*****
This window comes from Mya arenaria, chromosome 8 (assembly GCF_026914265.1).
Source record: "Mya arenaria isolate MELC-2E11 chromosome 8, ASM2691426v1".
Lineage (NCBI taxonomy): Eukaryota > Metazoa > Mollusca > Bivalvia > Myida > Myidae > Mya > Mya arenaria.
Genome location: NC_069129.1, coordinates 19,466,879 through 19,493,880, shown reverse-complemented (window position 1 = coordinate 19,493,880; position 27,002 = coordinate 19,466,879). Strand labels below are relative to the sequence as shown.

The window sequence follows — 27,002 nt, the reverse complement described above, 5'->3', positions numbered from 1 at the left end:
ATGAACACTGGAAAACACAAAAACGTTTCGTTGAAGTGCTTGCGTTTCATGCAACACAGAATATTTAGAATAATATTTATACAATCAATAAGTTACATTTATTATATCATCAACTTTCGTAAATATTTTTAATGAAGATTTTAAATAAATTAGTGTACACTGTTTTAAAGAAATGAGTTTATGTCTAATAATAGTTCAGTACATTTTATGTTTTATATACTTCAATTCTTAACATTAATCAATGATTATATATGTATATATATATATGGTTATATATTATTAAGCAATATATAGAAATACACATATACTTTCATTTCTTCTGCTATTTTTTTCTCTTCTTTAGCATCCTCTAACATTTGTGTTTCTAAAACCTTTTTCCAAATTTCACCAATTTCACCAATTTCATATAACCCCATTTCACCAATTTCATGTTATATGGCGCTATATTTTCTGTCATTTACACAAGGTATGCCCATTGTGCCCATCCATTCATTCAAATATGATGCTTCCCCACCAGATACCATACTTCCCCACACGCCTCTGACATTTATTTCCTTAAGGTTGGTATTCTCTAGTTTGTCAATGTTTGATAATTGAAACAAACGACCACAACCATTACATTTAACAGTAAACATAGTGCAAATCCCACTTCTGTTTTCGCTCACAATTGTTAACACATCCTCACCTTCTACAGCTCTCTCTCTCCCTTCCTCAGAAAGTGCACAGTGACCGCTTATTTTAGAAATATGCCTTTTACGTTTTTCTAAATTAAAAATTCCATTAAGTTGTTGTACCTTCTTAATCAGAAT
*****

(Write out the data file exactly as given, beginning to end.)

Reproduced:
This window comes from Mya arenaria, chromosome 8 (assembly GCF_026914265.1).
Source record: "Mya arenaria isolate MELC-2E11 chromosome 8, ASM2691426v1".
Lineage (NCBI taxonomy): Eukaryota > Metazoa > Mollusca > Bivalvia > Myida > Myidae > Mya > Mya arenaria.
Genome location: NC_069129.1, coordinates 19,466,879 through 19,493,880, shown reverse-complemented (window position 1 = coordinate 19,493,880; position 27,002 = coordinate 19,466,879). Strand labels below are relative to the sequence as shown.

The window sequence follows — 27,002 nt, the reverse complement described above, 5'->3', positions numbered from 1 at the left end:
ATGAACACTGGAAAACACAAAAACGTTTCGTTGAAGTGCTTGCGTTTCATGCAACACAGAATATTTAGAATAATATTTATACAATCAATAAGTTACATTTATTATATCATCAACTTTCGTAAATATTTTTAATGAAGATTTTAAATAAATTAGTGTACACTGTTTTAAAGAAATGAGTTTATGTCTAATAATAGTTCAGTACATTTTATGTTTTATATACTTCAATTCTTAACATTAATCAATGATTATATATGTATATATATATATGGTTATATATTATTAAGCAATATATAGAAATACACATATACTTTCATTTCTTCTGCTATTTTTTTCTCTTCTTTAGCATCCTCTAACATTTGTGTTTCTAAAACCTTTTTCCAAATTTCACCAATTTCACCAATTTCATATAACCCCATTTCACCAATTTCATGTTATATGGCGCTATATTTTCTGTCATTTACACAAGGTATGCCCATTGTGCCCATCCATTCATTCAAATATGATGCTTCCCCACCAGATACCATACTTCCCCACACGCCTCTGACATTTATTTCCTTAAGGTTGGTATTCTCTAGTTTGTCAATGTTTGATAATTGAAACAAACGACCACAACCATTACATTTAACAGTAAACATAGTGCAAATCCCACTTCTGTTTTCGCTCACAATTGTTAACACATCCTCACCTTCTACAGCTCTCTCTCTCCCTTCCTCAGAAAGTGCACAGTGACCGCTTATTTTAGAAATATGCCTTTTACGTTTTTCTAAATTAAAAATTCCATTAAGTTGTTGTACCTTCTTAATCAGAAT